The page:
It seems worthwhile to revisit those conclusions, given the passage of time and possible advances in testing methods, and given that the medical profession requires clinical evaluation of its applicants.  Today, 24 years after the MacCrate Report, 20 years after the advent of the MPT, and 10 years after the Carnegie Foundation Report, the legal profession needs a better bar exam.  I join Professor Merritt’s call for a national task force on the bar exam, sponsored by AALS, the Conference of Chief Justices, the ABA Section of Legal Education and Admissions to the Bar, and maybe even the NCBE.  As Professor Merritt writes, such a task force could “study current approaches to the bar exam, develop a more realistic definition of minimum competence, and explore best practices for measuring that competence.”

But I also come back to the states, and to California specifically. There is a vigorous debate going on about whether California should lower its bar exam cut score. That’s an important discussion to have. But I might suggest another discussion to have about the California Bar Exam: Shouldn’t California resist the UBE and instead conduct a new study of alternative methods for assessing today’s relevant lawyering skills that are not encompassed by the UBE?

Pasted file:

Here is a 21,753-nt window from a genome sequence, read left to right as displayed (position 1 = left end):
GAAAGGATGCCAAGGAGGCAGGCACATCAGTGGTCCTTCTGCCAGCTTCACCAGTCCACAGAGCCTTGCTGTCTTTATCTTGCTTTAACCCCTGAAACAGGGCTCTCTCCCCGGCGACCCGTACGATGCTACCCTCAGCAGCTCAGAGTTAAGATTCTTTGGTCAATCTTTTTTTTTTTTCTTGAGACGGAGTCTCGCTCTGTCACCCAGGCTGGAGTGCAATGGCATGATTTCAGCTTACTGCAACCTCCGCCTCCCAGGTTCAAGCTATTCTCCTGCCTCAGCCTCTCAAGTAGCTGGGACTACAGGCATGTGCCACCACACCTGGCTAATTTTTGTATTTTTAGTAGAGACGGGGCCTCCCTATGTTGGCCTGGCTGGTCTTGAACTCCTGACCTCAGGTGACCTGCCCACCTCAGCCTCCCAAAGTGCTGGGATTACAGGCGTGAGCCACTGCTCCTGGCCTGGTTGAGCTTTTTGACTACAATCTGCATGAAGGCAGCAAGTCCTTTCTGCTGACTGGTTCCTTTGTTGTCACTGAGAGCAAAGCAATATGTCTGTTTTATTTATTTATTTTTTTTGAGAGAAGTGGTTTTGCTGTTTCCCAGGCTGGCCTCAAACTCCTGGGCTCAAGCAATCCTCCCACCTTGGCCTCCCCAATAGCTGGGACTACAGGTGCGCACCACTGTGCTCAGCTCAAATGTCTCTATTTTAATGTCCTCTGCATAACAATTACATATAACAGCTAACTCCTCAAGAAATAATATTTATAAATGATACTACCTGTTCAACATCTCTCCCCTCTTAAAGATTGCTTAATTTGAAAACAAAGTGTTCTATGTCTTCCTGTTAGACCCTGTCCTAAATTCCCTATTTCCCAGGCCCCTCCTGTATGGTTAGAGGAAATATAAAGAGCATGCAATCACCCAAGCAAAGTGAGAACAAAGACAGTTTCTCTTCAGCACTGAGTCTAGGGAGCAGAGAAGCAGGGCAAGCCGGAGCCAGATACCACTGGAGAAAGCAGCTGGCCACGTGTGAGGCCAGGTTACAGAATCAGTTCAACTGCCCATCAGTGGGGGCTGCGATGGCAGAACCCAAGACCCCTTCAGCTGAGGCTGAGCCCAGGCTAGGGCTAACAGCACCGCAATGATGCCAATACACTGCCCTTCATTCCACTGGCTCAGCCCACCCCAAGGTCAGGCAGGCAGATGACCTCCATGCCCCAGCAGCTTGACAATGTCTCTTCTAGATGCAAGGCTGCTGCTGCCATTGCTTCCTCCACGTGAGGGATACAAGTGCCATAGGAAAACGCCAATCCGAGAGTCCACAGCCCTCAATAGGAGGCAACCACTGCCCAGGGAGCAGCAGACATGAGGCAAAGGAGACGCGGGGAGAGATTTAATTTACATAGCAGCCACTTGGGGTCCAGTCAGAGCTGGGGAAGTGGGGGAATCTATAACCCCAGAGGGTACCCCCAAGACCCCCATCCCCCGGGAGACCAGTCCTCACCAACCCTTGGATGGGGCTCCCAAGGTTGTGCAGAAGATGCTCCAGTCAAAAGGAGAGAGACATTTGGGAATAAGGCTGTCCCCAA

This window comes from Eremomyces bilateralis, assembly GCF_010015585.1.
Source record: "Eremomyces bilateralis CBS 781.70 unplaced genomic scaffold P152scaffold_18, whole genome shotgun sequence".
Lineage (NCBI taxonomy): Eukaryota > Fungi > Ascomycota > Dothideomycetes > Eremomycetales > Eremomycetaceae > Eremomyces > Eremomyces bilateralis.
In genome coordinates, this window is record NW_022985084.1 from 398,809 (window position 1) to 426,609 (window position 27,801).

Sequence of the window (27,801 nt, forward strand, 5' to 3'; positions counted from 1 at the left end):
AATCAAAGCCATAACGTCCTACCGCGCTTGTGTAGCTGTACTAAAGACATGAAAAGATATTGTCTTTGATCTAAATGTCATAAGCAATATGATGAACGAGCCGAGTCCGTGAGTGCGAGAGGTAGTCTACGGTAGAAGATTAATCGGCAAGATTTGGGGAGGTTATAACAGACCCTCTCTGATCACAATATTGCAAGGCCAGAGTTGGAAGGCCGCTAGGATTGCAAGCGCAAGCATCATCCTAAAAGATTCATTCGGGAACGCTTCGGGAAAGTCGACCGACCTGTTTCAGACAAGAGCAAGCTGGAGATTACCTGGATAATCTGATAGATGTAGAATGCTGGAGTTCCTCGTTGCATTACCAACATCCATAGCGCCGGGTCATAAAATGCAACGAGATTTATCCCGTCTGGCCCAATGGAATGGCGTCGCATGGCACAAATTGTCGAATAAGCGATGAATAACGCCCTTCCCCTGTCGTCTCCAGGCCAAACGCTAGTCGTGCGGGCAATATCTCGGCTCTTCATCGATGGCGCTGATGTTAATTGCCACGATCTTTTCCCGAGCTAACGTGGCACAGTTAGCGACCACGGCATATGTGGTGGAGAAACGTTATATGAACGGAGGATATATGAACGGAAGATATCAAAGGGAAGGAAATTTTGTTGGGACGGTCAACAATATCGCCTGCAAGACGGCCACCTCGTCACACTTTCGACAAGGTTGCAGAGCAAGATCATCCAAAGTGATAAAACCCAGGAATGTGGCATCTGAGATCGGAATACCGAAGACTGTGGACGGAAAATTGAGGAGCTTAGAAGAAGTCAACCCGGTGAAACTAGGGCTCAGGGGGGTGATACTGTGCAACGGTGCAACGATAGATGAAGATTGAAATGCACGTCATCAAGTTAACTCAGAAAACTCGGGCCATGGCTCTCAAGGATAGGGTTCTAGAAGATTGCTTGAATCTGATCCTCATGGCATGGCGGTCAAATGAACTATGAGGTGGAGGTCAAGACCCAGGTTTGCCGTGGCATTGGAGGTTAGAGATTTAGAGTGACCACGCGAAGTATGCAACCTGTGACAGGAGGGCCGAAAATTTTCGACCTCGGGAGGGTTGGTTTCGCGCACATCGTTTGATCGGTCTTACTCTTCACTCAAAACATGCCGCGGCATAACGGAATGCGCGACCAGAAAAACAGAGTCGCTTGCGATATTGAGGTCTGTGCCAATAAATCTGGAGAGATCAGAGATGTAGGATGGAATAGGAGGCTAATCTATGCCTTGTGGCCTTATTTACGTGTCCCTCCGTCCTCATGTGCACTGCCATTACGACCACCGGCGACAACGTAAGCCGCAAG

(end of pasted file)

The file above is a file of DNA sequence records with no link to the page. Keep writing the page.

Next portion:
Professor Merritt’s Blog post on attorney discipline and bar exam WORTH A READ!

Our blog has often posted about many issues related to licensing lawyers, experiential requirements for admission, the monopolizing power of the NCBE and the pros and cons of the UBE.  Thus, I recommend to our readers an excellent post by our blogger friend Professor Deborah Merritt over at Law School Cafe on bar exam scores and lawyer discipline. Professor Merritt analyzes an article by Pepperdine Professors Robert Anderson and Professor Derek Mueller entitled The High Cost of Lowering the Bar Exam.   Professors Anderson and Mueller opine that “lowering the bar examination passing score will likely increase the amount of malpractice, misconduct, and discipline among California lawyers.” Merritt objects to any causal inference noting,

Two key facts, however, weigh strongly against drawing that type of causal inference. First, as Anderson and Muller point out, “[t]here is virtually no discipline in the first 10 years of practice.” If the bar exam measured qualities related to attorney discipline, one would expect to see disciplinary cases emerge during those 10 years. Wouldn’t attorneys with marginal competency (as measured by the current bar exam) reveal their deficiencies during their early practice years?